Pete Alonso talks old school baseball vs. new school analytics: 'There needs to be a blend'

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Coby Green
·2 min read
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Pete Alonso swings vs. Marlins
Pete Alonso swings vs. Marlins

The battle between old school baseball and the new school analytics wave has long been talked about over the last few seasons, and they've seemed to come to a head in the Mets organization this week with the firing of hitting coach Chili Davis and assistant hitting coach Tom Slater.

Davis described himself as an old school coach, and there are certainly players in the league that would call themselves old school as well -- including Pete Alonso.

Speaking to reporters over Zoom on Tuesday, Alonso had a lot to say about how you have to be able to balance both in today's game.

"I'm an old school type guy, I'm an old school type player, but for me, I've been doing my homework, doing my research in the offseason to speak analytics," Alonso said. "To be able to bridge that gap and be able to make those numbers...all those great things that the analytics departments do and to be able to translate those.

"All the things that analytics does in hitting, it helps formulate our game plan and approach plan. But I know that as times keep going on, the game stays the same. I mean, the game's been the same since the Civil War. And I think when you get in that box and you think about numbers, percentages, the pitcher is going to win 10 out of 10 times."

With Davis suggesting to the New York Post that Francisco Lindor's hitting slump had something to do with his firing, Alonso shared the opposite sentiment.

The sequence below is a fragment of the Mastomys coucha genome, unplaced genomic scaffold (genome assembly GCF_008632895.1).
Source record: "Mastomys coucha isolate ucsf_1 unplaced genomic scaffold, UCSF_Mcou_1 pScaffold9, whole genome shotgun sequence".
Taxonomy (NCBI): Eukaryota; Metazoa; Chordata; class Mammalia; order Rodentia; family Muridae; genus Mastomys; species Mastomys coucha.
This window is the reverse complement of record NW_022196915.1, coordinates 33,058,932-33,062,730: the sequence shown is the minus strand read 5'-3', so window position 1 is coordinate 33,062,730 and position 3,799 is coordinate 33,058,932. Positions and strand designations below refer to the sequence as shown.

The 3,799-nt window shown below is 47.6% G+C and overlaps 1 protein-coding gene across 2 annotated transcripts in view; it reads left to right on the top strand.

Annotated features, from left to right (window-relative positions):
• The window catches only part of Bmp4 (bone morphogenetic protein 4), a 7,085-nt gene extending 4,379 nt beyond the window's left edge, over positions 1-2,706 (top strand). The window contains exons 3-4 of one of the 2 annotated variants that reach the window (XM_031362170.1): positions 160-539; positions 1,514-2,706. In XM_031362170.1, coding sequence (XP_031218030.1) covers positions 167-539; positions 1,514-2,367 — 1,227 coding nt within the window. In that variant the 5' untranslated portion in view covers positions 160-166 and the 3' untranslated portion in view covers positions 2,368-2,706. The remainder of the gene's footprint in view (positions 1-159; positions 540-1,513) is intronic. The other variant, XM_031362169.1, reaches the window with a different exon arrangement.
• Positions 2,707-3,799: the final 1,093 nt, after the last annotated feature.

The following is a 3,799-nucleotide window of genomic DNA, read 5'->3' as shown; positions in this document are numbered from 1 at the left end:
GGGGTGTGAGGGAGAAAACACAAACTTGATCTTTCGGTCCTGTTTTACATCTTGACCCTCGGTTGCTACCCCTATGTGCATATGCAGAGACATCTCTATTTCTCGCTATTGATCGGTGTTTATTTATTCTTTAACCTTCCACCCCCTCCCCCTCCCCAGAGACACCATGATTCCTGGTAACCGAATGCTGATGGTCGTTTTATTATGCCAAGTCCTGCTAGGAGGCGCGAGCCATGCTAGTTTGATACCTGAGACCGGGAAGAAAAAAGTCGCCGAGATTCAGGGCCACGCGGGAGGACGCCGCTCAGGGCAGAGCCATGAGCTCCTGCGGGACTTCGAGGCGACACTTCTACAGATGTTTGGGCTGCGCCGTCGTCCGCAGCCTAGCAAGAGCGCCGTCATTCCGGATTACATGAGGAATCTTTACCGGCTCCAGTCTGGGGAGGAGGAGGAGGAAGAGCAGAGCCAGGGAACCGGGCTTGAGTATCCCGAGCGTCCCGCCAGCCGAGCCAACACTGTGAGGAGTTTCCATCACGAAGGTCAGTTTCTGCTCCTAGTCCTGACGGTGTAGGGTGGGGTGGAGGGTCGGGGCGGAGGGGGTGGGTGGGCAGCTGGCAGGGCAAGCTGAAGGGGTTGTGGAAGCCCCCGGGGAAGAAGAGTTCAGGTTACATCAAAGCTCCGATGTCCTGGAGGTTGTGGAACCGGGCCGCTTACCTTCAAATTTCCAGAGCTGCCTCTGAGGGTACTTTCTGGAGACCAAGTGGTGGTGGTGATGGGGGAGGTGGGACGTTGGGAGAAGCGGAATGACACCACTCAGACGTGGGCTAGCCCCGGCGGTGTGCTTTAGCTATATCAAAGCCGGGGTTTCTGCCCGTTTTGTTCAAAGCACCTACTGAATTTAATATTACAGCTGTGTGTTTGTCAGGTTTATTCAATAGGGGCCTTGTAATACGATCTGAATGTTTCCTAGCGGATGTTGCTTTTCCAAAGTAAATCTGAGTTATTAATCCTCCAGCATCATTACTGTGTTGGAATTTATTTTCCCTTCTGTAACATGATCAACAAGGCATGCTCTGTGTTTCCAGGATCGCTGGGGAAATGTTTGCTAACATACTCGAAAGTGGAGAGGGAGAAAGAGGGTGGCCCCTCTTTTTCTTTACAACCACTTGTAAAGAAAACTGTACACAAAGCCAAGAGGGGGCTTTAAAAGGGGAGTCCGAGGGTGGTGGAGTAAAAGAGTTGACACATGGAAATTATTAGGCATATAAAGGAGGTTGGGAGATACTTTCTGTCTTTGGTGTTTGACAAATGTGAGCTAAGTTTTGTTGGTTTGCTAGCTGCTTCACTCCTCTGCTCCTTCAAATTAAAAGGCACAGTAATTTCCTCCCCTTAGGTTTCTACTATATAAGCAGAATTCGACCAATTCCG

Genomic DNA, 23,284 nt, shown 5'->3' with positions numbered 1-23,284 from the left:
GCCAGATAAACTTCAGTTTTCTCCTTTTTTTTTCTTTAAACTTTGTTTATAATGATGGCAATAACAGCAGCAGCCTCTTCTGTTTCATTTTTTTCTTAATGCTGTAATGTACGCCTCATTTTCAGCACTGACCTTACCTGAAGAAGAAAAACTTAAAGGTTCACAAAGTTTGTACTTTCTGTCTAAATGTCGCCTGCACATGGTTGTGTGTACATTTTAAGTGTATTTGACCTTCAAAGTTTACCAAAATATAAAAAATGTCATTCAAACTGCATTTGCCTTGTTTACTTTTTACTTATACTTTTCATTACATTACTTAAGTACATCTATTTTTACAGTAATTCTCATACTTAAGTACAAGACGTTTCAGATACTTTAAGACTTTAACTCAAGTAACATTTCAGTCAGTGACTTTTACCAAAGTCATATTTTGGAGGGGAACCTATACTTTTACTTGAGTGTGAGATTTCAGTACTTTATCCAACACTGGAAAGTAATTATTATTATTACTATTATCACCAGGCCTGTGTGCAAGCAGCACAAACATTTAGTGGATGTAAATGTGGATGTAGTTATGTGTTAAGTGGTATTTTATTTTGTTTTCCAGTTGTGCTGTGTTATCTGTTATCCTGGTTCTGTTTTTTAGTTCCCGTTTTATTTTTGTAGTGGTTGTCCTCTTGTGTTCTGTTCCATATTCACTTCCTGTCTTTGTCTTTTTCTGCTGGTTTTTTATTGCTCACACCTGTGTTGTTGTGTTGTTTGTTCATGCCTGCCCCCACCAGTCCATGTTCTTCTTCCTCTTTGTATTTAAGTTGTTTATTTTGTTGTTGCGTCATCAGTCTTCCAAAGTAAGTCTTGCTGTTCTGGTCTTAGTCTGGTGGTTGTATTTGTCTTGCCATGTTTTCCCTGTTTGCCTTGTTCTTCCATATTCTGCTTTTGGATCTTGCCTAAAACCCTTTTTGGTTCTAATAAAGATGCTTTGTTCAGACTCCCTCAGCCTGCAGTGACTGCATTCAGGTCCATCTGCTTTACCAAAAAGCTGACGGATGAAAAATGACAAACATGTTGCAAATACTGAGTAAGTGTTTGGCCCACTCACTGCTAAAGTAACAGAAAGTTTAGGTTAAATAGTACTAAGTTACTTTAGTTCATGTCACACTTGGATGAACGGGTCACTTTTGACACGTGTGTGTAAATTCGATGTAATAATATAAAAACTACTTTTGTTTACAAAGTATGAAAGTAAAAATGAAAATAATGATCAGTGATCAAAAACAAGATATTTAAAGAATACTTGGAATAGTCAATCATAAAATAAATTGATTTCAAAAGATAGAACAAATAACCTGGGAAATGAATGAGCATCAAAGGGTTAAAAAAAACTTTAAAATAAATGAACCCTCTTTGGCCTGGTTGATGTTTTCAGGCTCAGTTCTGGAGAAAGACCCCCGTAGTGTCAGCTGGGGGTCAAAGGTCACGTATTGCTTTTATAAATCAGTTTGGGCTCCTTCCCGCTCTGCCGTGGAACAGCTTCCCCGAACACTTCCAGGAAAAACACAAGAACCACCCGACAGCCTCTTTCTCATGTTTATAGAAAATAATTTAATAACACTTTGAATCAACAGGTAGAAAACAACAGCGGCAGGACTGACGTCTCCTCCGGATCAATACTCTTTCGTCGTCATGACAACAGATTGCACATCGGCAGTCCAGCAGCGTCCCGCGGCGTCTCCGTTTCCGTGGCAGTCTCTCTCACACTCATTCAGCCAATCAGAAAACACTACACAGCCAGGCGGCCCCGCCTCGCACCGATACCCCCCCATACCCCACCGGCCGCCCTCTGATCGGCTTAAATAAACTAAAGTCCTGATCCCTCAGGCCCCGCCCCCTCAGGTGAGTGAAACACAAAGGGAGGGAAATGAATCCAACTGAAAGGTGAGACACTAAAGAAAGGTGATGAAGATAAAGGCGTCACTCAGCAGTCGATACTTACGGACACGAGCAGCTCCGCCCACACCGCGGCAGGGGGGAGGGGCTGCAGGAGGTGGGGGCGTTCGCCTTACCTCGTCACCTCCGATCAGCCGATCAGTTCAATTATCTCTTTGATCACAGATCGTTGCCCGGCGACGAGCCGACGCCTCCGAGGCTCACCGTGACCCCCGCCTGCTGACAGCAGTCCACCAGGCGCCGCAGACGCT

"When it's game time, when it's my turn to hit in the box, it's not Luis [Rojas], it's not Chili, it's not the analytic department that's in the box hitting, it's Pete Alonso, it's me," He said. "And that's the same thing with every one of those guys in the clubhouse. We've got 13 hitters, and as soon as they step in the box, you might as well kick the computer and break the screen.

"Analytics do help, I'm not trashing analytics because they help with attack plans, approach plans, but when you're walking from the on-deck circle to that box, that's when you've got to go to war. It's mono-e-mono with the pitcher and the defense. It's nine-against-one."

As we saw in last year's final World Series game, when Kevin Cash took out a red hot Blake Snell because it was what the analytics suggested, sometimes you just have to use your own head versus what the numbers or a computer says.

"I think there needs to be a blend between analytics and numbers, with "old school" approach," Alonso said.